• This data set contains aerogravity data collected during the WISE/ISODYN project. This collaborative UK/Italian project collected ~ 61000 line km of new aerogeophysical data during the 2005/2006 austral summer, over the previously poorly surveyed Wilkes subglacial basin, Dome C, George V Land and Northern Victoria Land. We present here the processed line aerogravity data collected using a LaCoste & Romberg air-sea gravity meter S83 mounted in the BAS aerogeophysically equipped Twin Otter aircraft. Data are provided as XYZ ASCII line data.

  • This dataset contains methane concentration measurements from the British Antarctic Survey's Halley Research Station in Antarctica. The Picarro G2301 analyser was used for the measurement of Methane and located at the Clean Air Sector Laboratory (CASLab). Data times were averaged from the 1 minute data to provide hourly data sets. The UK participation of the Methane Observations and Yearly Assessments (MOYA) project was funded by the Natural Environment Research Council (NERC, grant: NE/N015584/1)

  • This dataset contains carbon dioxide concentration measurements from the British Antarctic Survey's Halley Research Station in Antarctica. The Picarro G2301 analyser was used for the measurement of carbon dioxide and located at the Clean Air Sector Laboratory (CASLab). Data times were averaged from the 1 minute data to provide hourly data sets. The UK participation of Southern OceaN optimal Approach To Assess the carbon state, variability and climatic drivers (SONATA) was funded by the Natural Environment Research Council (NERC, grant: NE/P021360/1).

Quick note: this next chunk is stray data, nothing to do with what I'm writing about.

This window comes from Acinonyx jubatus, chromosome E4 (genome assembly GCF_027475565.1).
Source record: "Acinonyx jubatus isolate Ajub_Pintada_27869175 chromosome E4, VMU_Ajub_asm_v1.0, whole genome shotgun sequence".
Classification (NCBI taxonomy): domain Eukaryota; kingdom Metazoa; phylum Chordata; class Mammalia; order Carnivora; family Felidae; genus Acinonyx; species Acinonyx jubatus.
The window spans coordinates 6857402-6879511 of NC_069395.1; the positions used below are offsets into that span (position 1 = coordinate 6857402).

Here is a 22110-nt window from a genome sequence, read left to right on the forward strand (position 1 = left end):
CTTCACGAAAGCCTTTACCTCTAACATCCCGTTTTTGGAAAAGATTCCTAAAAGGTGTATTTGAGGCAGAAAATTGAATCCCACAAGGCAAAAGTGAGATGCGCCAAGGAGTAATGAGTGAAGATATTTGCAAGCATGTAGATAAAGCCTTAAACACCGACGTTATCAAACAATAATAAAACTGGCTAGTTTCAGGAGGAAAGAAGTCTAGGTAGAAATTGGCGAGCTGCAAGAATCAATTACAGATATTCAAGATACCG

• A vector polyline at 60 deg S which is the northern limit for ADD datasets.

  • A very incomplete dataset of streams in Antarctica. Data mainly cover Byers Peninsula, Deception Island, James Ross and Seymour islands, Fossil Bluff and some areas of the Transantarctic Mountains. Exact data sources can be found in the attribute table.

  • Polar View delivers a range of environmental information services for the polar regions derived primarily from satellite imagery and data. The project aims to coordinate delivery of these information products direct to users. Services include enhanced sea ice information (charts and forecasts) as well as ice-edge and iceberg monitoring data. We also provide monitoring services for lake and river ice, snow cover maps and glacier monitoring and assessment. any services are delivered in near real time and are readily accessible via the Internet.

  • Seventy-nine Antarctic ice core snow accumulation records were gathered as part of a community led project coordinated by the PAGES Antarctica 2k working group. Individual ice core records (kg m2 yr-1) were normalised relative to a reference period (1960-1990). The normalised records were separated into seven geographical regions and averaged together to form the regional composites. The seven geographical regions are: East Antarctica; Wilkes Land Coast; Weddell Sea Coast; Antarctic Peninsula; West Antarctic Ice Sheet; Victoria Land; and Dronning Maud Land. Full data description and methods can be found in Thomas et al., 2017. This record also includes the original data, from which the composite records were produced. This dataset represents an updated version of another published dataset. The update was necessary due to erroneous data contained in the files. Please use this corrected dataset in preference to the other one.